02 June 2023

Local and high-quality weather observations

This is the goal of the Agromet II project. The key? Combining the expertise of the CRA-W reference network with the number of connected stations belonging to farmers.

Observing the weather is not just about placing sensors in a field. Rain gauges clog, humidity probes drift and anemometers get blocked. If stations are not maintained and data is not verified, the risk of error is high. More than ever, weather observations are at the heart of agricultural decision-making. The climate is changing. Weather data feeds complex decision-making tools in order to conceive phytosanitary treatments. To make smart decisions, you need local and accurate observations.


Two sources of real-time data exist in Wallonia. On one hand, the CRA-W’s Pameseb network, an expert network of thirty stations whose data is integrated into the Agromet.be platform and can be accessed by anyone. On the other hand, private networks of connected weather stations, which are being purchased and installed in fields by farmers in increasing numbers. Each network has its own strengths and weaknesses. In the Agromet II project, the intention is to combine them to make them both stronger. The CRA-W network and its team of experts provide quality control, while the farmers’ stations improve coverage.


The first phase of the project involves improving the quality of the expert network even further. To do this, an automatic quality control process is implemented: the computer subjects the data to a series of tests to detect errors. Human monitoring, which is carried out every morning, is also bolstered. Finally, the stations will be equipped with state-of-the-art weighing rain gauges.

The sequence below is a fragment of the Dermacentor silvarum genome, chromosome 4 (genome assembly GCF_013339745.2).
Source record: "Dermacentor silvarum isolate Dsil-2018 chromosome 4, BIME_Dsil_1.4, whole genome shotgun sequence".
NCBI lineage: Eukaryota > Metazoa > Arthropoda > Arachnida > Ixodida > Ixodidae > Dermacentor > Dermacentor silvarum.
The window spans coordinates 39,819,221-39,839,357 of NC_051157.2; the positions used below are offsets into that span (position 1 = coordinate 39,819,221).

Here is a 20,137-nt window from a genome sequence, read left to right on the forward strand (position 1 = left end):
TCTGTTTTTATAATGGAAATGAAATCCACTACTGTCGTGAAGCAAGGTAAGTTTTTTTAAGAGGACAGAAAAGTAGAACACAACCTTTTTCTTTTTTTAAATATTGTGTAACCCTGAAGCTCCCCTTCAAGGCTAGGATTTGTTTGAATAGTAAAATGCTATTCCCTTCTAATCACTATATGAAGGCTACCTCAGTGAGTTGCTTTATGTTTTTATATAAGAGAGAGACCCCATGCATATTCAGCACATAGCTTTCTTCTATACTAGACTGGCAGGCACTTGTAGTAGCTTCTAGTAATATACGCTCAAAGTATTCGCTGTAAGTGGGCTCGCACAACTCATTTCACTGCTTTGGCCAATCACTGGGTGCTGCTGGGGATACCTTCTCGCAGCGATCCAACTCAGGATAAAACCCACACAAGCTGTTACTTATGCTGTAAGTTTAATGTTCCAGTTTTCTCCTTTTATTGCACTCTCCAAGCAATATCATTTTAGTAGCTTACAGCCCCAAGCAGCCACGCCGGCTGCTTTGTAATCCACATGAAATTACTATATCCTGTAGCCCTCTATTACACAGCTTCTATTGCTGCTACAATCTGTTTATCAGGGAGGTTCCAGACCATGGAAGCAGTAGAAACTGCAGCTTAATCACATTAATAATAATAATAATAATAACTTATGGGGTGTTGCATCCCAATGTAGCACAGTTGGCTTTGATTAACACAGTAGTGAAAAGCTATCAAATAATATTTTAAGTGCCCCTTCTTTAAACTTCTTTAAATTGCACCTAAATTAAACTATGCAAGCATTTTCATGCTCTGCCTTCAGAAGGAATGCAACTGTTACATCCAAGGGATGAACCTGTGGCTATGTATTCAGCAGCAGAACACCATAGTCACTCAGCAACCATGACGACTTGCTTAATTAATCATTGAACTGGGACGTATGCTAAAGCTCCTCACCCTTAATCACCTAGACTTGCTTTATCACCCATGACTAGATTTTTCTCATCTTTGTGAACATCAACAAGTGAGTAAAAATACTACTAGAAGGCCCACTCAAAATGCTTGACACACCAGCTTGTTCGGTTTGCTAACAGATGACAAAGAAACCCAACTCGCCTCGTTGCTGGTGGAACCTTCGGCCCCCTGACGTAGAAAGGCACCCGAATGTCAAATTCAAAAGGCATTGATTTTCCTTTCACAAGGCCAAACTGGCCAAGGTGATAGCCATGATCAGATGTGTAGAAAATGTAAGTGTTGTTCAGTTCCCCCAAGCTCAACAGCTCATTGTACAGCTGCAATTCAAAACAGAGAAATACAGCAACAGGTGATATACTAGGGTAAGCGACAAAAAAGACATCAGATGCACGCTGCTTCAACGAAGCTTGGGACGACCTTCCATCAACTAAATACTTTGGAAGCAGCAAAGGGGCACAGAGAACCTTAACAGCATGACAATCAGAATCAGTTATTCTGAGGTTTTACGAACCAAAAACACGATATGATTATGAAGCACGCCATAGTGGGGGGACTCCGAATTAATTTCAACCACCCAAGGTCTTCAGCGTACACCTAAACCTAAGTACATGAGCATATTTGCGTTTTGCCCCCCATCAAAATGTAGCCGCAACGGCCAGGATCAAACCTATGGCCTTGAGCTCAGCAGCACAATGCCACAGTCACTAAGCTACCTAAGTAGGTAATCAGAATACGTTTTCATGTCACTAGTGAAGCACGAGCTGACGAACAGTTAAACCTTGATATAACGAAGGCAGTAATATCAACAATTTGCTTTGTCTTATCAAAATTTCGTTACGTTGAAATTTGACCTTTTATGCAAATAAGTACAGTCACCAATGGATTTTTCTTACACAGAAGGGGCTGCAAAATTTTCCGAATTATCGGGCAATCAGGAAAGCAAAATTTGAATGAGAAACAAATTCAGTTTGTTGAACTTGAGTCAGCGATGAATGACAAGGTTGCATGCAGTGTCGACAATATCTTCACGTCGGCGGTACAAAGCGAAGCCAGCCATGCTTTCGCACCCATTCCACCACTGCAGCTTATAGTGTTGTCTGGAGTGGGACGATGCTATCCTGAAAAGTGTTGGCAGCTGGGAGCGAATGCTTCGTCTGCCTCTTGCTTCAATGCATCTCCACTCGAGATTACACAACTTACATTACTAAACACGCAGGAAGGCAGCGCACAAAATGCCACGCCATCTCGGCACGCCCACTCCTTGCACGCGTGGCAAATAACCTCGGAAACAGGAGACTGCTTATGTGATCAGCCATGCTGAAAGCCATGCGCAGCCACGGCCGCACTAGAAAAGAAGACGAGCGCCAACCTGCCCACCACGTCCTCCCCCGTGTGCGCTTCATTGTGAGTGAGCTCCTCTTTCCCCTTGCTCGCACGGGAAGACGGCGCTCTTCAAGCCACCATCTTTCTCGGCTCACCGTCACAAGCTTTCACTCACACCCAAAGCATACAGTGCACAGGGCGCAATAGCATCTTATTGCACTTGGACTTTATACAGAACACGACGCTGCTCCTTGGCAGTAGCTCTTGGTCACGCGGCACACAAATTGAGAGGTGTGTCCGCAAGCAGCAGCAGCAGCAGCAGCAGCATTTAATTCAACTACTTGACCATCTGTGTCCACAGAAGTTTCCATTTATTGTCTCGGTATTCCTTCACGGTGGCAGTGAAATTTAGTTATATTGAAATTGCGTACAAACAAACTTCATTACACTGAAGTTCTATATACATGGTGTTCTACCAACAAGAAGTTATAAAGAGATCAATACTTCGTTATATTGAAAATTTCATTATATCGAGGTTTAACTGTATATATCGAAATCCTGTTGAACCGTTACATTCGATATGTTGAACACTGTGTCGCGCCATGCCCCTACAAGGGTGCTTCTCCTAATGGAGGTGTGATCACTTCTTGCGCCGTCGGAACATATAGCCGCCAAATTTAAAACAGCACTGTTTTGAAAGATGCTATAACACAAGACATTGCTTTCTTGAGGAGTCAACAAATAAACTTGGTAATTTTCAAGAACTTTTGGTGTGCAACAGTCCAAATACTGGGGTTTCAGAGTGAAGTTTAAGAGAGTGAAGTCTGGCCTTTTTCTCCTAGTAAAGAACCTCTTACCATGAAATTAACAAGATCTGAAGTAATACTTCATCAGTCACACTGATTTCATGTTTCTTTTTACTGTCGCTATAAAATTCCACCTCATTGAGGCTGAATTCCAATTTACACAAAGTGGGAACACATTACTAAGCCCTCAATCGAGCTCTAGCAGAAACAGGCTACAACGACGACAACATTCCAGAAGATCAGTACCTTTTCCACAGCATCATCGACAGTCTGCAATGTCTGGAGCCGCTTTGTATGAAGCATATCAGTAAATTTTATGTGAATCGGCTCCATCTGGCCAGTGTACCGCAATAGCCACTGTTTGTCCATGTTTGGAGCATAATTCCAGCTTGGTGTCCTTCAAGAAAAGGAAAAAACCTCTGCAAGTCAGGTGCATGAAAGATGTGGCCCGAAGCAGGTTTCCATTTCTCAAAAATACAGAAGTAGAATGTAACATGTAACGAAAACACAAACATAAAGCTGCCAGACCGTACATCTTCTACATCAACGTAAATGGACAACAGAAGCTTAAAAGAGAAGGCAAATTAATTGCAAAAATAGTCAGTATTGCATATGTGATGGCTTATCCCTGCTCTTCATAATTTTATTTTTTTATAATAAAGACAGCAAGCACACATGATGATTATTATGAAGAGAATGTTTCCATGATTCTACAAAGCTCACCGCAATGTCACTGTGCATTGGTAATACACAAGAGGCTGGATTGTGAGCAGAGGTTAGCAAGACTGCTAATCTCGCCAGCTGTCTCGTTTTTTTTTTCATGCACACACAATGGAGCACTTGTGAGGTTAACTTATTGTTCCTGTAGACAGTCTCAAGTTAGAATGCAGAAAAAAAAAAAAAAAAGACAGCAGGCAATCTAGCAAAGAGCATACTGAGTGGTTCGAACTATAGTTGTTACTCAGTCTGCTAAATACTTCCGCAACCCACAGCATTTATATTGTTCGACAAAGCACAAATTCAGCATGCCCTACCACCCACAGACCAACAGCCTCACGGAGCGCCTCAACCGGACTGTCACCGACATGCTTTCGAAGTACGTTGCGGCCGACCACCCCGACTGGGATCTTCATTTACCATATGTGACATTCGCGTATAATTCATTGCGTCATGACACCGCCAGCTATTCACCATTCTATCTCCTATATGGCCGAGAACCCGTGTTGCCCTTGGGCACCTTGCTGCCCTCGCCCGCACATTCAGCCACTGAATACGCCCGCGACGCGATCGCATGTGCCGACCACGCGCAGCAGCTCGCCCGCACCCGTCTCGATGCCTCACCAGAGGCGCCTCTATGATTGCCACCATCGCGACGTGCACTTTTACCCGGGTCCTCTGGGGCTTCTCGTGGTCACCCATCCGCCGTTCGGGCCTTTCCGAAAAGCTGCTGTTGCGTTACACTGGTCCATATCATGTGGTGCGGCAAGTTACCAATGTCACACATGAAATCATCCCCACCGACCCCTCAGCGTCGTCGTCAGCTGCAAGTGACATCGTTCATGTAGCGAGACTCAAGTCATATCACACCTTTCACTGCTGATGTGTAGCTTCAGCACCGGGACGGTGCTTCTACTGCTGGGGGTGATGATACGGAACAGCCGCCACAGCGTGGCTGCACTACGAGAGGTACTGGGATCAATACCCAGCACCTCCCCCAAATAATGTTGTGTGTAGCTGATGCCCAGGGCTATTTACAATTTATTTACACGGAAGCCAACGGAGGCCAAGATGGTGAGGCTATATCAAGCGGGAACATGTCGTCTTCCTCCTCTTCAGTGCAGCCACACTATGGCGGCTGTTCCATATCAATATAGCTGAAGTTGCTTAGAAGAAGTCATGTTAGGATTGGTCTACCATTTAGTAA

The second phase, which is coordinated by the non-profit WalDigiFarm, aims to establish data-sharing agreements between researchers, station manufacturers and farmers. At this level, it is a pilot project: respecting ownership of weather data, some of which is private, is a real issue. The goal is to create a community of farmers who share their observations and benefit from them.


The third phase will put the pieces of the puzzle together. Automatic quality control will be applied to farmers’ data in order to improve its quality. This data will then be used to improve the spatial weather data based on a 1 km² grid. Two tools can be offered to the farmer at this stage. One one hand, a tool called ‘My Quality Control’, which will send an alert to the station in the event of a measurement error. On the other hand, a tool called ‘My weather report’, which will summarise weather observations, for example, with a map of cumulative precipitation over the week.



Project subsidised by the Walloon Recovery Plan from the Walloon Government


Photo caption

Weather station in the CRA-W expert network